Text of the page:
Risk of breast cancer increases after delivery, study says



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Although scientists do not know what causes cancer, they believe delivery can increase the chance of a diagnosis, according to a new report.

Researchers at the University of North Carolina, Lineberger Comprehensive Cancer Center, recently conducted a study, published in the Annals of Internal Medicine, to determine the association between disease and childbirth.

To do this, they gathered data from 15 previous studies that examined a total of 889,944 women. They assessed the risk of breast cancer after childbirth and considered other factors, including breastfeeding and family history of breast cancer.

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After analyzing the results, they found that younger women who have recently had a child may have an increased risk of breast cancer compared to their peers of the same age who do not have children. In fact, the risk for mothers 55 years of age or younger was about 80% higher and the chances of developing it were higher five years postpartum. The risk stabilized 23 years after giving birth.

"What most people know is that women who have children tend to have a lower risk of breast cancer than those who did not have children, but that comes from breast cancer for women in their 60s and older," he said. says Hazel Nichols. said in a statement. "We found that it could take more than 20 years for the birth to become protective for breast cancer, and that before that, the risk of breast cancer was higher in women who had recently had a child."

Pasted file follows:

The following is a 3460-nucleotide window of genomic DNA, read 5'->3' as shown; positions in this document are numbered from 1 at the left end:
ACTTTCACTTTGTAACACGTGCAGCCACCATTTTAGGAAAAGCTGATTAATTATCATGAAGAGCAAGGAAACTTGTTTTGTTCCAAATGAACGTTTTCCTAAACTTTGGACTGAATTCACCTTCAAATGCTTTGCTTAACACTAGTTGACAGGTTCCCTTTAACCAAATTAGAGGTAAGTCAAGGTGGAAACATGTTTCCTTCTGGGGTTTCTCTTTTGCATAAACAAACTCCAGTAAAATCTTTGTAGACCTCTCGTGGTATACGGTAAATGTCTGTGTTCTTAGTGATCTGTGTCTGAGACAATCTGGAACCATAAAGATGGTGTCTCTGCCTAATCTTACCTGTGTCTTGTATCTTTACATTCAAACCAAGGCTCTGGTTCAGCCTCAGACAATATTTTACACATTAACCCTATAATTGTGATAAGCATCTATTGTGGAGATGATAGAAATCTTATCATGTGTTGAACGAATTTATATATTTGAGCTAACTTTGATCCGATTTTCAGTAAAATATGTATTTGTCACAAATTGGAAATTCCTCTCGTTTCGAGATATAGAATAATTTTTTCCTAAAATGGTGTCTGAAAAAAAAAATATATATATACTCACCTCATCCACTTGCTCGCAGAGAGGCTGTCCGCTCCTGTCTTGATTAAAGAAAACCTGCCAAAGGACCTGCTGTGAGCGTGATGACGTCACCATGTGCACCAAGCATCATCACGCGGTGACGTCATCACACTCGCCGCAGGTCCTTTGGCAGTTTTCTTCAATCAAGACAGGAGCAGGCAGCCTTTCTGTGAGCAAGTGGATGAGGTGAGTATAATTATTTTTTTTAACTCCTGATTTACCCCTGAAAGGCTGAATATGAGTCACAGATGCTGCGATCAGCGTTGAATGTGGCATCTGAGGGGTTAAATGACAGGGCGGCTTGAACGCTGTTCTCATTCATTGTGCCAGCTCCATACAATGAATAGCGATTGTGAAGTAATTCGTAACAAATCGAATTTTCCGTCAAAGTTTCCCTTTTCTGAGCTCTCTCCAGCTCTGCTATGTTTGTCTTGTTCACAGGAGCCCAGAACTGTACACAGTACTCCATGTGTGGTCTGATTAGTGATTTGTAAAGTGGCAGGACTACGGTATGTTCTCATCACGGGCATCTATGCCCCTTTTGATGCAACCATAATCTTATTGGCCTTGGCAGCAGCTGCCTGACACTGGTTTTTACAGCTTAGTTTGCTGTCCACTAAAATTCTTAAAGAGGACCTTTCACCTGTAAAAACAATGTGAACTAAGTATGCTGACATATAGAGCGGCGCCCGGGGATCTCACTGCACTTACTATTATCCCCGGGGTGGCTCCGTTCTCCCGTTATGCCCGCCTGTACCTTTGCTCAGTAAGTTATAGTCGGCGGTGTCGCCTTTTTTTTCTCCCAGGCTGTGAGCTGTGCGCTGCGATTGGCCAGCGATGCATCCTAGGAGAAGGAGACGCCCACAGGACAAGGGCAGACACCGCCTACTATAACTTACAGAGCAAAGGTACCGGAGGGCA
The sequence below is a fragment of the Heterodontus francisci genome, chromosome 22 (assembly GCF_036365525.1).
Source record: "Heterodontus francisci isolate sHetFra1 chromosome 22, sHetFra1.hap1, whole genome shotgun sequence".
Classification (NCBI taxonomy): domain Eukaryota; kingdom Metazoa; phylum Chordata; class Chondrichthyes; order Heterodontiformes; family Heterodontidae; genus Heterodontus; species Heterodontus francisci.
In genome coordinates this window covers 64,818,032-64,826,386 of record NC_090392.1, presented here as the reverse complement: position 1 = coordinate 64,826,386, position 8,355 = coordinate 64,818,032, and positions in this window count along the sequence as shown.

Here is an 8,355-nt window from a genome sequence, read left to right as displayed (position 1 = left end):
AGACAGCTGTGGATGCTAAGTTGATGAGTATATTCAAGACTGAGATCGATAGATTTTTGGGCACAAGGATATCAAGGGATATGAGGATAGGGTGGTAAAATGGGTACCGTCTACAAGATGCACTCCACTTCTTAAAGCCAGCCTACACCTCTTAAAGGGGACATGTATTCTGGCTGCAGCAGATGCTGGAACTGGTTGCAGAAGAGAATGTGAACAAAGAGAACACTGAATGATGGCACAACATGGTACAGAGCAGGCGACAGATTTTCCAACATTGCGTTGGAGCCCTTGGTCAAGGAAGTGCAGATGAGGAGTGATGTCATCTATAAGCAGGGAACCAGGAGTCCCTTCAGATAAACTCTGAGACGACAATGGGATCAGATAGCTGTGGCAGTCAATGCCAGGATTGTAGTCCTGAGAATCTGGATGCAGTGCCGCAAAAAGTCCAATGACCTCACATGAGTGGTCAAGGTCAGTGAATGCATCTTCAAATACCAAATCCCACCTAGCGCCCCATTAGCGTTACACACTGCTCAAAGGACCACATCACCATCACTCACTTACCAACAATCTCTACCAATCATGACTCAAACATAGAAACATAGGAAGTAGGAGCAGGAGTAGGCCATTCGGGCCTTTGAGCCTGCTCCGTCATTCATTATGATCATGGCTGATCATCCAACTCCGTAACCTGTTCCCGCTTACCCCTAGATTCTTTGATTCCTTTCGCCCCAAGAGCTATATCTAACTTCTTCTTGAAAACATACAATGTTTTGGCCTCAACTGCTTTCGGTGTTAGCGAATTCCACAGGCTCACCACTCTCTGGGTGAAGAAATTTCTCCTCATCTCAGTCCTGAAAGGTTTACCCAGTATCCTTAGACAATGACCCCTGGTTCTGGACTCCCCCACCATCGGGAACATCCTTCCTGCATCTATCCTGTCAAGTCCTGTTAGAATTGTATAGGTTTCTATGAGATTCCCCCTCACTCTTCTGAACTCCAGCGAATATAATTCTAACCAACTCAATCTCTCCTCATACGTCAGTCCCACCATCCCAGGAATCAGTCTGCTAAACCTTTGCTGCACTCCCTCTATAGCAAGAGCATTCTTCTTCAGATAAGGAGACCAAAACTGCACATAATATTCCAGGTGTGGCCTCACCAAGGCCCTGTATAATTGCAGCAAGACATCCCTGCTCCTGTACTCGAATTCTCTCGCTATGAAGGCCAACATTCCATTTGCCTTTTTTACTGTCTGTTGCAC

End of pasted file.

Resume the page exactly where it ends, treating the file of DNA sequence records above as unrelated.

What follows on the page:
Despite their findings, the scientists noted that the overall risk of breast cancer is still low for mothers after pregnancy. They also found that their results did not apply to all younger women. The risk was higher for women who had their first child after age 35, but there was no increased risk of breast cancer after a recent birth for women who had their first child before age 25.

"This is evidence of the fact that just as risk factors for young women may differ from risk factors in older women, there are different types of breast cancer, and risk factors for developing one type versus the other may differ" , said Nichols. .

The authors hope now that their research will help improve breast cancer prediction and lead to greater awareness among young mothers.

"There are a lot of ongoing studies that are trying to improve our ability to make predictions of individual breast cancer risk," concluded Nichols. "This is evidence that can be considered to build new forecasting models."

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